In the last four years I was surprisingly glad to attend and participate to three of the first four IIGRS conferences. The rationale behind it is to give younger researchers the chance to present their papers in a scientific environment, but the result was by far much better than that: In fact, the first, second and fourth IIGRS (International Indological Graduate Seminar) have been a big success and we all enjoyed coming together and discussing for hours before and after every paper. (I was not there at the third IIGRS, but I guess the same happened there, too. A participant even told me that the third one was the best one.)
In most cases, the too vague label "Indology" did not hinder fruitful discussions and, on the other hand, the age-group (within 5 years since the end of one's PhD) was well-cut in order to select people who are (still? :( ) desirous to exchange ideas, develop new trends of research, welcome challenges and engage in new approaches.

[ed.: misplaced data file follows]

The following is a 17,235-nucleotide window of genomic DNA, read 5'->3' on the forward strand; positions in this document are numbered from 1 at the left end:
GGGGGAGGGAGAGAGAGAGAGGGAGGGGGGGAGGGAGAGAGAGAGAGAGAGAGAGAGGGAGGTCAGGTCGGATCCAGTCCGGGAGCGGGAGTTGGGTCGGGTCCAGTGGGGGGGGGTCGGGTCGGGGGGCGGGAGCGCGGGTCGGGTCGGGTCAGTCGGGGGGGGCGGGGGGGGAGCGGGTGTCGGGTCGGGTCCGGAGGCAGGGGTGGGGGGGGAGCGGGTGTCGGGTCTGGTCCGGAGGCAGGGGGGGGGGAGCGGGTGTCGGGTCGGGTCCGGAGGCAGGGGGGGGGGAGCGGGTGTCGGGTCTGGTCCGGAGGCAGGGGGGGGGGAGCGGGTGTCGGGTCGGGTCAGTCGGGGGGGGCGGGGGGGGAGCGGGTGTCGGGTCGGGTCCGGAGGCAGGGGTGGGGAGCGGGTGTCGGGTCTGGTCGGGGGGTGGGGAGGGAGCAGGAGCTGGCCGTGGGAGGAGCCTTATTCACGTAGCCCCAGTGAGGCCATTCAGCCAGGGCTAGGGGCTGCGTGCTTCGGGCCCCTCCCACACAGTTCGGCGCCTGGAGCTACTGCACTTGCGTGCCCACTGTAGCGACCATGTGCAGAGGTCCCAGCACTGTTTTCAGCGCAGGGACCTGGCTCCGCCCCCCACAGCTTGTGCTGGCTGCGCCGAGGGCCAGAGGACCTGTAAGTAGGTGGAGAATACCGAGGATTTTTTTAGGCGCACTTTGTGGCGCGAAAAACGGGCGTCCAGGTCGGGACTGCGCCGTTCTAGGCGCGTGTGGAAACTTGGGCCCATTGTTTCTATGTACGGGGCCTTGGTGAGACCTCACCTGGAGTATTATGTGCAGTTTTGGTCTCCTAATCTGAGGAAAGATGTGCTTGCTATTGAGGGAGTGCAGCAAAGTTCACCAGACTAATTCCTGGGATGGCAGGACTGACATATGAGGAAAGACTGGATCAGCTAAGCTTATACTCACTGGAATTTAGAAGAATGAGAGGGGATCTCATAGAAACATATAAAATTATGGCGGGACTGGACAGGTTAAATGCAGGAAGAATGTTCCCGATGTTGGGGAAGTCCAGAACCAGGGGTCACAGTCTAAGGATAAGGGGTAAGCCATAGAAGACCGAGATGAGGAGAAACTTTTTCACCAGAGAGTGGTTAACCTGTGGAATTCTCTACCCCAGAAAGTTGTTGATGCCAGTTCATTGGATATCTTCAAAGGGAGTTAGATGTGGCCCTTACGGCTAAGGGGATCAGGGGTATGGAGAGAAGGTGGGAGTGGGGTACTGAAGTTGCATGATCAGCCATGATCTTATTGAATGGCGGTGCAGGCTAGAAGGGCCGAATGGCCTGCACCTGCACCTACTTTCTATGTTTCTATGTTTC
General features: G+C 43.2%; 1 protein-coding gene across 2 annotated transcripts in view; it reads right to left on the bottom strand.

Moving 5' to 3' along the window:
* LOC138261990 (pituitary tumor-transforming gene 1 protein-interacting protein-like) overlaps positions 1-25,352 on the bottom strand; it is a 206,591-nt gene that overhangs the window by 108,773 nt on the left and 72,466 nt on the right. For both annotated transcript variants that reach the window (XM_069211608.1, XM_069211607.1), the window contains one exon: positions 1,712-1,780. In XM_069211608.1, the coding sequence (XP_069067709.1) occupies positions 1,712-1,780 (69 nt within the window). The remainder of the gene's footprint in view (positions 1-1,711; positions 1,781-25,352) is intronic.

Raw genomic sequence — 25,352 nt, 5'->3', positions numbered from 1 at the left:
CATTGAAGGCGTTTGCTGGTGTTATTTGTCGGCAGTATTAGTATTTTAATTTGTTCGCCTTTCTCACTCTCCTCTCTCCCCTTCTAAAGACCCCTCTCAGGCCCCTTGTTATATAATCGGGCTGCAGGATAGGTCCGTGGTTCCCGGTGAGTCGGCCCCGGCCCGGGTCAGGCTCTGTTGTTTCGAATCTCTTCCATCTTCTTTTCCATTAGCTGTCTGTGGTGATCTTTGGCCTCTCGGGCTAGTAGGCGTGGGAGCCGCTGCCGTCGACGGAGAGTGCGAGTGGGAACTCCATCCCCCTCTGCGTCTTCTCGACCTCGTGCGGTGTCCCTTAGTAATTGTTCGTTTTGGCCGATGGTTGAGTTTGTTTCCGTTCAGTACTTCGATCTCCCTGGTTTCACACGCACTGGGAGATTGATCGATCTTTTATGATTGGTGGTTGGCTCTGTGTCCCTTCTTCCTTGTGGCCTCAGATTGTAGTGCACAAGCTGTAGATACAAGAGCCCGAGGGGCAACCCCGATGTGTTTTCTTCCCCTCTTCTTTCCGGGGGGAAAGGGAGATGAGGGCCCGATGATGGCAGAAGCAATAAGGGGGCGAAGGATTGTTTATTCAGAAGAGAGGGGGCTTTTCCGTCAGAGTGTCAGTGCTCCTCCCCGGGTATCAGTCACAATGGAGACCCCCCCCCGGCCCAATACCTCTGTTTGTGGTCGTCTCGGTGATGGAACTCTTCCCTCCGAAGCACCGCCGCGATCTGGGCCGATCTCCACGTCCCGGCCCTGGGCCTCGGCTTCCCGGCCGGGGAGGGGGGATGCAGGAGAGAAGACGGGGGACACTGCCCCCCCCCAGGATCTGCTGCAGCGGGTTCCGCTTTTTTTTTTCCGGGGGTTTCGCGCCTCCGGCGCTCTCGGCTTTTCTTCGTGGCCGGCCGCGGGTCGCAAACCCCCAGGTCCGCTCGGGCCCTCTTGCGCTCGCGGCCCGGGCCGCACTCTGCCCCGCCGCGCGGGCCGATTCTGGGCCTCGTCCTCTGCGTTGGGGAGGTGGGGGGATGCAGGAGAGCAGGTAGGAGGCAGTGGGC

I wonder why is it so difficult to keep oneself open towards this kind of chances? Why do we increasingly tend to close ourselves into our own studies –only to complain about our isolation later? Whatever the answer, the IIGRS remains a unique chance to interact, challenge and be challenged.